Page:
“This got put together on very short notice,” said JCPS Director of Human Resources Kevin Bailey, Ph.D. “On Wednesday (Jan. 20) the hospital reached out to us and said, ‘Hey, we’ve got 350 doses of the vaccine that have to be gone by Monday of next week, and can you guys take it?’ We said, ‘We’ll do whatever we’ve got to do to be able to take it.’”
The push to clear the shelves by Monday came from a federal decision to scrutinize vaccine distribution in all states as of Monday, Jan. 25, and penalize those who aren’t using up their allotted doses, Jackson County Health Department Director Shelley Carraway told county commissioners during a Jan. 19 meeting.
“That’s why there’s a real push for this week,” she said at the meeting. “It used to be we were allocated according to hospital size and population, but now they’re saying, ‘Some of you are doing better than others at actually getting vaccines out the door, so you’re going to be rewarded by getting more.”
While teachers are considered essential workers, they are included in Group Three of Jackson County’s five-group vaccination plan, and the county is still working to vaccinate Group One and Group Two. Those groups include healthcare workers with in-person patient contact, staff and residents at long-term care facilities and people 65 and older.
Lucretia Stargell, vice president of professional services for Harris Regional Hospital, said the decision to vaccinate JCPS staff out of turn was made in collaboration with the health department as the most efficient way to use up the vaccine doses by the deadline.
The hospital had 350 doses to use, and that’s about how many of the school system’s 620 employees had indicated interest in receiving the vaccine during a signup JCPS had sent out a few weeks ago. The school system also had the ability to quickly set up a location and gather its people for a fast and efficient vaccination event.
“As frontline essential workers, teachers and other school system staff are high risk for exposure to COVID-19 in their work settings,” said Stargell. “Vaccinating these individuals also protects our students, their parents and families against COVID-19 and helps keep our schools open and operational.”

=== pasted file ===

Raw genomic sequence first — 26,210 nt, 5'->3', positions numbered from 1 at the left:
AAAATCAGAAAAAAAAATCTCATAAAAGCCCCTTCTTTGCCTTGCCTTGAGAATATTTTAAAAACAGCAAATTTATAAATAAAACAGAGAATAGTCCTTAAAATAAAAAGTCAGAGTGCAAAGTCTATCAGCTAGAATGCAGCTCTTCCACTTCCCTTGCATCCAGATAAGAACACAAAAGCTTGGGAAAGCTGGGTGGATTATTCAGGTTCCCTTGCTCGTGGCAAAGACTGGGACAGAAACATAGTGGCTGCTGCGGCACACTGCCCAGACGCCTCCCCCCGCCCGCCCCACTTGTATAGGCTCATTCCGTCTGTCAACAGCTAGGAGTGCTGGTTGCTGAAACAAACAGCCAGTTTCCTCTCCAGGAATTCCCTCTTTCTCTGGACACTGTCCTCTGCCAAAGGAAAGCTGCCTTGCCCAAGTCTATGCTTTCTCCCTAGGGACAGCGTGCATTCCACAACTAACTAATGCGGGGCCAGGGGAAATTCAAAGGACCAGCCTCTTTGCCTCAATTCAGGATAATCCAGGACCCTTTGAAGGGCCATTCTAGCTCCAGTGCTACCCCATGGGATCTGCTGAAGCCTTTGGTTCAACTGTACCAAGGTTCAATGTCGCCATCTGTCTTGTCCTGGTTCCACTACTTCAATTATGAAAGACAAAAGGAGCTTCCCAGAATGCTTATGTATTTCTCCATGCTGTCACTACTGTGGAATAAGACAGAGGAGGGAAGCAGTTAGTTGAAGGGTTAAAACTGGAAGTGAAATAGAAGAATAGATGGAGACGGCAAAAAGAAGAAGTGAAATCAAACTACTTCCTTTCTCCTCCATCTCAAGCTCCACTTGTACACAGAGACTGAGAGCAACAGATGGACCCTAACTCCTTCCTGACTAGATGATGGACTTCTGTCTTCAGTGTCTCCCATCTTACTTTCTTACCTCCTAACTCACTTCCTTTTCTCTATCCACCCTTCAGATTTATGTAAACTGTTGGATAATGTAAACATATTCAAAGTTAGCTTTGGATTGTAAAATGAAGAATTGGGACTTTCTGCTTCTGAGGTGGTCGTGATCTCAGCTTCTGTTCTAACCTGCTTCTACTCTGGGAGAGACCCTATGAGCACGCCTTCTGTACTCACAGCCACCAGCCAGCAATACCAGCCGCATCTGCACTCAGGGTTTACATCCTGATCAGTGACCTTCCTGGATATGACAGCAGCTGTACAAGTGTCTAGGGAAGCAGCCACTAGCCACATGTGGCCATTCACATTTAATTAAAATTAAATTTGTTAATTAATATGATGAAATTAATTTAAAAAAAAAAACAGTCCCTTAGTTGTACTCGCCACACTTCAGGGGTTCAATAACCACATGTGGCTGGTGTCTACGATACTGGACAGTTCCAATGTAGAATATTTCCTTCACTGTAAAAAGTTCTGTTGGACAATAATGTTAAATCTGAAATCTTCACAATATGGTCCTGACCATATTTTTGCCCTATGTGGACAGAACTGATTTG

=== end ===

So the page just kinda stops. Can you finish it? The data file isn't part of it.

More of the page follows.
Jackson County has, for the most part, kept its schools open since the fall, though there have been some temporary closures of individual schools in response to cases among staff and students. Most recently, Cullowhee Valley Elementary School suspended face-to-face instruction from Jan. 15 to Jan. 25 due to a spike in cases among staff members.
Since Aug. 17, the school system has reported 51 cases among staff, two cases among non-staff and volunteers and 83 cases among students. The dashboard shows 10 active staff cases and 10 active student cases. In total, 8.2 percent of school system staff have tested positive since August but only 2.3 percent of students.
Data indicate that attending in-person school did not increase students’ chances of getting the virus. Of the 83 student cases, 21 — or 25.3 percent — occurred in students who were attending school remotely. As of this month, 23 percent of JCPS’s 3,620 students were enrolled as remote learners.
“They’re doing an excellent job,” Bailey said of his staff. “Our student cases have been really low. We’re really happy about that.”
Vaccinations will slow this week
Mass vaccination events last week more than doubled Jackson County’s total shot count from the beginning of the vaccine rollout, with similar jumps in Haywood, Swain and Macon counties. However, things will be slower this week.
Jackson County had been receiving an average of 200 doses per week since the vaccine rollout began, but this week it will receive only 100. Likewise, Harris — which has been receiving 300 to 500 vaccines each week between its Sylva and Bryson City hospitals – is not getting any doses this week.
While Haywood County Health and Human Service’s shipment this week is on par with normal, it has been told to expect reduced allocations for the next three weeks. The cutback is due to mass vaccination events taking place in Mecklenburg County, county leaders say.
However, in her comments to commissioners last week Carraway was hopeful that vaccination numbers will climb in the weeks ahead as more partners come on board. Blue Ridge Health is now receiving a vaccine allocation from the state in addition to those already extended to Harris and the health department, and it’s distributing those doses in Jackson, Haywood, Henderson, Transylvania, Polk and Rutherford counties — between those six counties, Blue Ridge Health has distributed 1,900 doses so far. The Highlands-Cashiers Healthcare Foundation is also receiving vaccine doses — theirs are coming from Mission Hospital — and is hosting a clinic at the Highlands Recreation Center from 1 to 7 p.m. Wednesday, Jan. 27.
So far, all the entities distributing vaccine doses in Jackson County are administering the Moderna shot, which does not require the extremely cold storage needed for the Pfizer vaccine. However, Western Carolina University has been chosen as one of three University of North Carolina Institutions — along with N.C. A&T State and UNC Pembroke — to offer a public COVID-19 clinic. WCU will be using the Pfizer vaccine, Carraway said.